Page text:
Drills {might start to do one}

ok the drill is like this


Is this a good drill?

I know im not a drill person but im going to try ok everyone ?

Im having problems staying closed and getting the back hip to drive forward like roger clemens and Dice-k

so please help me ASAP


Ristar, how many times do you have to be told that not every gimmick out there is going to be a magic bullet. Drills will help, The right ones based on what you need to fix, but it takes time effort, work, trusting your approach and methods. Look, if you are willing to give drills a chance, why don’t you take a chance and look into a pitching coach? Like say one from a college program, one who has an interest in your getting better and not just getting your money. Don’t expect a complete change over night and if the coach promises better over night, he’s not who you want. Stop with all the constant changing after you hear something some “expert” says will make you “faster”, without a careful considered approach stuff like radically changing your stride could actually mess you up or even get you hurt, get a grip on just what mechanics you use, then refine them, this is never going to be an over night process so learn how to relax and focus on refining not constantly changing.
The reason I suggest you have a pitching coach look at you is you are obviously struggling, I would guess from the stuff you’ve been pushing as advice is that you have accuacy issues right now with all of that explosion stuff, am I right? I’d bet I’m right, I think a decent pitching coach could possibly get you in control of your “explosion” enough to hit a spot.
Any way thats my 2 cents.

No control problems and remember i changed alot of the old mechaincs you have seen before. Also a coach isn’t an option at this moment because I don’t know any good ones around where i live.

Will this drill work? Im pretty sure it will get me use to the strech needed in the torso for pitching. and keep me closed.

I’m pitching tomorrow at a field I can set up my camera to get what my mechaincs look like. Now Things I have changed are the big step back, The shoulder tilt at leg lift, The leaning back in the stride.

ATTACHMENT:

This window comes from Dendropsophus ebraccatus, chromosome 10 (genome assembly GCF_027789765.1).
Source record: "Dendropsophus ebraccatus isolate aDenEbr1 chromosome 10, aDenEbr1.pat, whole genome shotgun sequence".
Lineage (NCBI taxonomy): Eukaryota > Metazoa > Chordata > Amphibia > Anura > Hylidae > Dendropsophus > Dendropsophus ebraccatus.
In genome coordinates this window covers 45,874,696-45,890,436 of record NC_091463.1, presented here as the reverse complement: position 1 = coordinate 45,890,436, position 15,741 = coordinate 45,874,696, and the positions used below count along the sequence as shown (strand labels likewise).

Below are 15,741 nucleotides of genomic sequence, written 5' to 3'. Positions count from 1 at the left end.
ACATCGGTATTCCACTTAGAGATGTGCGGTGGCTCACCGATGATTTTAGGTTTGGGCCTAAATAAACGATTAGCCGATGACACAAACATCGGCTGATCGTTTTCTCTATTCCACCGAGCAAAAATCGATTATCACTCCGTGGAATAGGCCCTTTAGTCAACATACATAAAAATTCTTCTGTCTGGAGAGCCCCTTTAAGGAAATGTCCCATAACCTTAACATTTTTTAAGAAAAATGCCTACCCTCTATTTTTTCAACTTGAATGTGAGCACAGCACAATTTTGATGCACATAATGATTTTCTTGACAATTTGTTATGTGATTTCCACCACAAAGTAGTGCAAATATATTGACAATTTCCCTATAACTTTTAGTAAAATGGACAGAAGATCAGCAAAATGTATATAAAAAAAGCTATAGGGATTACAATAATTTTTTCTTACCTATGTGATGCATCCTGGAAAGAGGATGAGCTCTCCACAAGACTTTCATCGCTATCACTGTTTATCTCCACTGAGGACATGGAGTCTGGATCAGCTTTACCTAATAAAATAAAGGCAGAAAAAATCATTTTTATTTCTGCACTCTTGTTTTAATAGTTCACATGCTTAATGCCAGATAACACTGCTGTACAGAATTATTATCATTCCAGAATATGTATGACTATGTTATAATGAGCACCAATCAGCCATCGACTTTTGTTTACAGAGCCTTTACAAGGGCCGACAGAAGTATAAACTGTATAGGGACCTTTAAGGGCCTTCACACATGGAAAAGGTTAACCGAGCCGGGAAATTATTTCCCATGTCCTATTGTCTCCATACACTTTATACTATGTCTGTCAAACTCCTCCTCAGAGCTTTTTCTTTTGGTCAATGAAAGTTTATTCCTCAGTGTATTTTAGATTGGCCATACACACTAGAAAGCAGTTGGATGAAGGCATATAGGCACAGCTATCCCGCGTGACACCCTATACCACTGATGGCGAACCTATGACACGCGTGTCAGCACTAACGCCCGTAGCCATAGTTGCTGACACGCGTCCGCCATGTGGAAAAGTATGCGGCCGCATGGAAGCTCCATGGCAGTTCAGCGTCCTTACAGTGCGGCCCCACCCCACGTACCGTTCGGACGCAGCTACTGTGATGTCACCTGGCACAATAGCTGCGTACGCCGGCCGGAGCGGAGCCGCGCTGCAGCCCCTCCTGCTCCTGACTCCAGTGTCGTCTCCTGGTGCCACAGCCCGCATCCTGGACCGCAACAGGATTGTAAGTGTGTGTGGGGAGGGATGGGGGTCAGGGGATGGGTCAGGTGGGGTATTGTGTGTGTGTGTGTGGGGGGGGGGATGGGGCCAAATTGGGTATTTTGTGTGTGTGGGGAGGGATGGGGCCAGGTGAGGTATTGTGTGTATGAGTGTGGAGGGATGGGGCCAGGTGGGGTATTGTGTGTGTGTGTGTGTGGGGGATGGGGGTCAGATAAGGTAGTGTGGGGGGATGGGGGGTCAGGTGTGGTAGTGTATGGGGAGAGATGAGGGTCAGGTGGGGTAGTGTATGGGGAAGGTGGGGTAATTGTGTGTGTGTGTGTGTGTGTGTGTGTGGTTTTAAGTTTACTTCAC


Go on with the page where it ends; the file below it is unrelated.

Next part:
Things im working on are staying closed and back hip rotation.


Why don’t you call dick mills and ask him.

Opening up early is a timing problem. It is caused by things that destroy timing such as an instable glove or inappropriate posture change.

Post some video showing you opening up early and we should be able to determine the cause and the fix. Doing a drill where you cross your arms in front of your chest might keep you closed but you’re not going to pitch that way so there’s probably a better approach to fixing the issue.

That drill does not take into account the fact that a prevalent challenge in “staying closed” with the shoulders is that the hips are opening when they should, just before landing, but the shoulders shouldn’t. Competing things happening in the brain. At the same time that this struggle is going on in your brain, you are also trying to get the front arm doing one thing, keeping the glove from turning over, and the throwing arm is doing it’s thing in an entirely different way. Oh, don’t forget to think about how you want the ball to face, or where you want your fingers, either on top or on the side but, wait, when should I do this and should I use the M, aaaaaaahhhhh!!! Toooo much for the brain to comprehend.

Now I know that all of the drills proponents like to break things down into component “chunks” in order to quite all of that noise. I believe that this is a big challenge for those types of drills, including the one you’re proposing. That “noise” all happens AT THE SAME TIME when you pitch in a game situation. So, one really needs to ensure that training includes that, at some point. I don’t believe your drill is going to be terribly productive and transfer into a situation where you add the noise.

My suggestion is to work backwards in the pitching sequence, using a reverse progression approach. Mills recognizes its benefits, calling it “pitching backwards” and Nyman has written about it several times. It can be very effective in getting the “feel” for how all of these competing motions in different areas of the body, at different times, actually go together in a unified whole.

I think one needs to practice having the arms do their thing while the hips rotate into landing. Let the brain get used to those disparate elements working together rather than against each other. While the ball is being lifted upward toward the high zone, the bottom half is rotating into landing. That needs practice.